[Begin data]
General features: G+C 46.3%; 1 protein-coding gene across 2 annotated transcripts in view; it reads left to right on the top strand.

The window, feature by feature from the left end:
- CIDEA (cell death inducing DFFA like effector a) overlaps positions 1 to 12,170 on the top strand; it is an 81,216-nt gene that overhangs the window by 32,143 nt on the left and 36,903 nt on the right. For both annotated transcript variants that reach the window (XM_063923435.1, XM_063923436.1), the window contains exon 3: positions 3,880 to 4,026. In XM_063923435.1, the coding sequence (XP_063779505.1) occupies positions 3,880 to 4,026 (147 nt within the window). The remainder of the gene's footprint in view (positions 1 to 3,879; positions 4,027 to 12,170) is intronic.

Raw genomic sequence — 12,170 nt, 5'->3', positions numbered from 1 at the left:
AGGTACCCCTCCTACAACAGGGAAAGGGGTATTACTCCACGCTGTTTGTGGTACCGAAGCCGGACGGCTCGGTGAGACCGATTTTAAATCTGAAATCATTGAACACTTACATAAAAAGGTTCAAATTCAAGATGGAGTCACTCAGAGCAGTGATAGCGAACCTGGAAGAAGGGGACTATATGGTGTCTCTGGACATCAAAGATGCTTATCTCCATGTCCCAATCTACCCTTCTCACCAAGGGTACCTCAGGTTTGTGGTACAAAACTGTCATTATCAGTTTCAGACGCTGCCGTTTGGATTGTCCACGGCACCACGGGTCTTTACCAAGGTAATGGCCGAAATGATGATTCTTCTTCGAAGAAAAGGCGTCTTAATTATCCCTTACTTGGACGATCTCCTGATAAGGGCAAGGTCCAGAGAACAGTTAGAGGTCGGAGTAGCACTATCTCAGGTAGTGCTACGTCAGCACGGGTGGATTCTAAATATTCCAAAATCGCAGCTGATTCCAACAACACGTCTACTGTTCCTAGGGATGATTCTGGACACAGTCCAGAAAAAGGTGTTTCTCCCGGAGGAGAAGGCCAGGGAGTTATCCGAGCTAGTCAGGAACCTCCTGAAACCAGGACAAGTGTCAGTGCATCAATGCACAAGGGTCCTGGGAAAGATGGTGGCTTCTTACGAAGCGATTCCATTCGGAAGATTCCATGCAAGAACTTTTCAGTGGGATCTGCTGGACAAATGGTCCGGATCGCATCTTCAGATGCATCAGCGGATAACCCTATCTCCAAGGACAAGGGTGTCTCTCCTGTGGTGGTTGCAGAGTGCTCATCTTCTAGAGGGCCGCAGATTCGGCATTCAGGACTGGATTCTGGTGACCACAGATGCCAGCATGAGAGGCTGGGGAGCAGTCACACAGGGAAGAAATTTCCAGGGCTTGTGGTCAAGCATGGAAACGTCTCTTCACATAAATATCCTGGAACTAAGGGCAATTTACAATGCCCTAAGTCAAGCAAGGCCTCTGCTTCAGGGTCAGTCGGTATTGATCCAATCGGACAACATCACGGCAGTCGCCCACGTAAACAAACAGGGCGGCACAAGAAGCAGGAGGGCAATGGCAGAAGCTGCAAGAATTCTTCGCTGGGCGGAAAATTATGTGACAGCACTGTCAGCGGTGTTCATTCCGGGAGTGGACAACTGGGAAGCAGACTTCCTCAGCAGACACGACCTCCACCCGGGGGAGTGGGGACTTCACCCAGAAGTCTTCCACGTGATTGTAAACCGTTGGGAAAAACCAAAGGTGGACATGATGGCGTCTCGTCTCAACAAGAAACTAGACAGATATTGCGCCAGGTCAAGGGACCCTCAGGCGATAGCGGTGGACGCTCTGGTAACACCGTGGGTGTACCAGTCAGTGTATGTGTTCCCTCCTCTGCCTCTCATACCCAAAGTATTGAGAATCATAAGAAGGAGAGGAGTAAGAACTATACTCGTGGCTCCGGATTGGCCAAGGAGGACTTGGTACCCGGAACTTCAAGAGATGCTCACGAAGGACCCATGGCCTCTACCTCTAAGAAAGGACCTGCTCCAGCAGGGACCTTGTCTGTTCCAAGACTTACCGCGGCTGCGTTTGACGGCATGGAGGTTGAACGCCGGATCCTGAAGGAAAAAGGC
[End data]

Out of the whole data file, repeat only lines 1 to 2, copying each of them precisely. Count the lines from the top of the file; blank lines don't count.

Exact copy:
General features: G+C 46.3%; 1 protein-coding gene across 2 annotated transcripts in view; it reads left to right on the top strand.

The window, feature by feature from the left end: